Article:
Florida ranks 36th in the nation when it comes to child well-being, according to the recently released Kids Count 2011 Databook. The state dropped one spot in the rankings since 2010.
The Annie E. Casey Foundation releases the databook each year. It looks at ten indicators, including low birth weight, teen births, child poverty levels and children in single-parent families.
Kids Count 2011 found that the children throughout the country have had a significant decline in economic well-being over the last 10 years, which is attributed to the financial crisis that has plagued the nation. According to the book, in 2010, 11 percent of children had at least one unemployed parent and 4 percent have been affected by foreclosure since 2007.
In Florida, the economic statistics are worse: 12 percent of the child population had at least one unemployed parent and 10 percent have been affected by foreclosure.
Since 2010, several health and socioeconomic indicators got worse in Florida: percent of children in poverty, percent of children in single-parent families and percent of low birth weight babies. The infant mortality rate stayed the same.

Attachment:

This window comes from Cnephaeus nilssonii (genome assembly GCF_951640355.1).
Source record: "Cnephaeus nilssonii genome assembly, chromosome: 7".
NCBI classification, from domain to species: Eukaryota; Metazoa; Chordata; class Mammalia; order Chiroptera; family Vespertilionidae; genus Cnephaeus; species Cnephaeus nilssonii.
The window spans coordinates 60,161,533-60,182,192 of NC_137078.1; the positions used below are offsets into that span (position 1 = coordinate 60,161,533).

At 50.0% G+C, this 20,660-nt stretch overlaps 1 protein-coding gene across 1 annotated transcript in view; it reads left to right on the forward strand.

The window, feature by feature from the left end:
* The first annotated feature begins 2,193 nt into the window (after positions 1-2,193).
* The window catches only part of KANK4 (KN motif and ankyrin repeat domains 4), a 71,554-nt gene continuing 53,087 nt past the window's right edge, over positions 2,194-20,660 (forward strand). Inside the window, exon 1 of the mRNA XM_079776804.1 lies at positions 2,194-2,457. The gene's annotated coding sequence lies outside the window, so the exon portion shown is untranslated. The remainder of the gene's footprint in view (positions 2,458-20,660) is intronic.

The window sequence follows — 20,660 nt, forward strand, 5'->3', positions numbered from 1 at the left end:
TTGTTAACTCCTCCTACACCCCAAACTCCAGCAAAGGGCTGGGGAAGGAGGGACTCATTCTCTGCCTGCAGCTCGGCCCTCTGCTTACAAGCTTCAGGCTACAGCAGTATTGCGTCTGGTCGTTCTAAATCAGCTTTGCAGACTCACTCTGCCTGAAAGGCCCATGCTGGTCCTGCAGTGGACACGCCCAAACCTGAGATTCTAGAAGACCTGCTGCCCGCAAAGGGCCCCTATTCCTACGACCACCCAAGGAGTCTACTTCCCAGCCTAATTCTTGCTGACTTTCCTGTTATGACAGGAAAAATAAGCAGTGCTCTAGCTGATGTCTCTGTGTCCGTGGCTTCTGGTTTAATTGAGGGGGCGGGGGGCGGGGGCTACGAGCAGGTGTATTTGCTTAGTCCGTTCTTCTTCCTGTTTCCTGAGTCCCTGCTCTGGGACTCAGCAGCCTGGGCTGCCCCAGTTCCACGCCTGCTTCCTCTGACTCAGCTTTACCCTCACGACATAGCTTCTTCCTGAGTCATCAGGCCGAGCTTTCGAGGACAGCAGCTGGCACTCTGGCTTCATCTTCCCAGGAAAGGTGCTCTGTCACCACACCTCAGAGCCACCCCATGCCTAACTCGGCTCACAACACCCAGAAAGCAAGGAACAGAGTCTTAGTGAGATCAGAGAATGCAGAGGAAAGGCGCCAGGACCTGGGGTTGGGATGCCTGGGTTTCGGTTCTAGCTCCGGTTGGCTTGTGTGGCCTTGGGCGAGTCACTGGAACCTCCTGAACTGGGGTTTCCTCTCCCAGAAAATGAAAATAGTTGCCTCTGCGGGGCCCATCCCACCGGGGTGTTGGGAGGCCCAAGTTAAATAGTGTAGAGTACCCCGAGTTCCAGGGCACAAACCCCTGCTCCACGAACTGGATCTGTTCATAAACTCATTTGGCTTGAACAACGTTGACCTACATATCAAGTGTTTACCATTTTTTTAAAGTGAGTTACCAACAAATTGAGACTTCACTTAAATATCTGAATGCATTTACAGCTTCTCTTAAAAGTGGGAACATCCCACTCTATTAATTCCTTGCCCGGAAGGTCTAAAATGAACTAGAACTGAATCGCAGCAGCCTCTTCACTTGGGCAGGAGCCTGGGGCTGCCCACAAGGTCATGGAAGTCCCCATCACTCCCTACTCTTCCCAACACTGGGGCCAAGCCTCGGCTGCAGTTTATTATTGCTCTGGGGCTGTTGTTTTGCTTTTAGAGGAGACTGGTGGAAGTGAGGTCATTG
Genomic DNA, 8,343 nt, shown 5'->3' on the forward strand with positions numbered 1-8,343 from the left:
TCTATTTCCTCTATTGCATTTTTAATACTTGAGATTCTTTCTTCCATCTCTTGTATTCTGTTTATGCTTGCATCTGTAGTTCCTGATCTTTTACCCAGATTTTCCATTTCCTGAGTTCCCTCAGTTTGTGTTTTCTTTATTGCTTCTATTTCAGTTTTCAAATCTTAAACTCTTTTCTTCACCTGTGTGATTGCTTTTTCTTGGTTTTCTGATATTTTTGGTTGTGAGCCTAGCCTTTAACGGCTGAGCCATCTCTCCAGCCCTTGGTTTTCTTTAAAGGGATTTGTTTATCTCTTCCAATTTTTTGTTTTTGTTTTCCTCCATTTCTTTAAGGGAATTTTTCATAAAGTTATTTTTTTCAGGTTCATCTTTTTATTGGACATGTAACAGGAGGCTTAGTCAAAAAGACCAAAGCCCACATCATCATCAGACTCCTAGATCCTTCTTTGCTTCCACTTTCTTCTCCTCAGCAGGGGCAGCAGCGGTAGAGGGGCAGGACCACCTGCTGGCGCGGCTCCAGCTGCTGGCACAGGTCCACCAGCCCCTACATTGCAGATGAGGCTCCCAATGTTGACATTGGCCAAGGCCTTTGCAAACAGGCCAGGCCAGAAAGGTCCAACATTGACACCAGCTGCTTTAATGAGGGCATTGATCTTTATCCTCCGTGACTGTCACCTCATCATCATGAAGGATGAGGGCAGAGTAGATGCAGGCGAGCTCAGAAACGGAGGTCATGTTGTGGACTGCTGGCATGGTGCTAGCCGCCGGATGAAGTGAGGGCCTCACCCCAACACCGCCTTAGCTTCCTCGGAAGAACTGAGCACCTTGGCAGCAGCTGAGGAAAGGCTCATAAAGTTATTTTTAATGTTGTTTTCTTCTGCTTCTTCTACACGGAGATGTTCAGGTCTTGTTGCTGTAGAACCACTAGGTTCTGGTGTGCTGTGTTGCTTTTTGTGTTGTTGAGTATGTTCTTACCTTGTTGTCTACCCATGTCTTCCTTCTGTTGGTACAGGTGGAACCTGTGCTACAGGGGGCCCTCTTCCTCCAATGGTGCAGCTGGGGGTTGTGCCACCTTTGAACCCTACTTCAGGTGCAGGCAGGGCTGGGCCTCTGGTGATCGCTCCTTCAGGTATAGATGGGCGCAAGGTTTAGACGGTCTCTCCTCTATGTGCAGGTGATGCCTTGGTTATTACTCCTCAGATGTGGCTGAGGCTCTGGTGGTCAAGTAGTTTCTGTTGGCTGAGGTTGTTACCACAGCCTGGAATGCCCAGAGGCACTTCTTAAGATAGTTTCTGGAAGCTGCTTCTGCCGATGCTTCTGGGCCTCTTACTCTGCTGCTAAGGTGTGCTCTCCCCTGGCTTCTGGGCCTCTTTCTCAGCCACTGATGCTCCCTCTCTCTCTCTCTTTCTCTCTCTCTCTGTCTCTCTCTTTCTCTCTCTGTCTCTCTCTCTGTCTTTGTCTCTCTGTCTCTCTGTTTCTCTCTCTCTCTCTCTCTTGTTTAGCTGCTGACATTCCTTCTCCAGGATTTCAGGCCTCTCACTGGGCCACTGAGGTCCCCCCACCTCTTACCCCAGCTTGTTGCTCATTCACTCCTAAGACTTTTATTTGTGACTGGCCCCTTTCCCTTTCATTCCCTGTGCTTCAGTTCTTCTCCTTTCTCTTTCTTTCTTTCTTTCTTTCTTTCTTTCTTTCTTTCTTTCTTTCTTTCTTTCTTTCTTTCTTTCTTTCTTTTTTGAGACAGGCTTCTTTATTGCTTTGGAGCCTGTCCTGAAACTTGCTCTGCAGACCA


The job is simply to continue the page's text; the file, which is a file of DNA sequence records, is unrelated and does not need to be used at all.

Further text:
Florida’s indicator rankings:
- 28th in infant mortality rate
- 38th in percent of low birth weight babies
- 29th in teen pregnancy rate.
- When it comes to single-parent families, Florida has its worst ranking: 43 out of 50 states.
The Florida Times-Union references Kids Count in their August 18th article, “Rise in teen moms likely to follow rise in First Coast poor, advocates say.”
In the same issue, guest columnist John Coggin urged Gov. Rick Scott to focus on children and expand funding for successful programs like Healthy Start.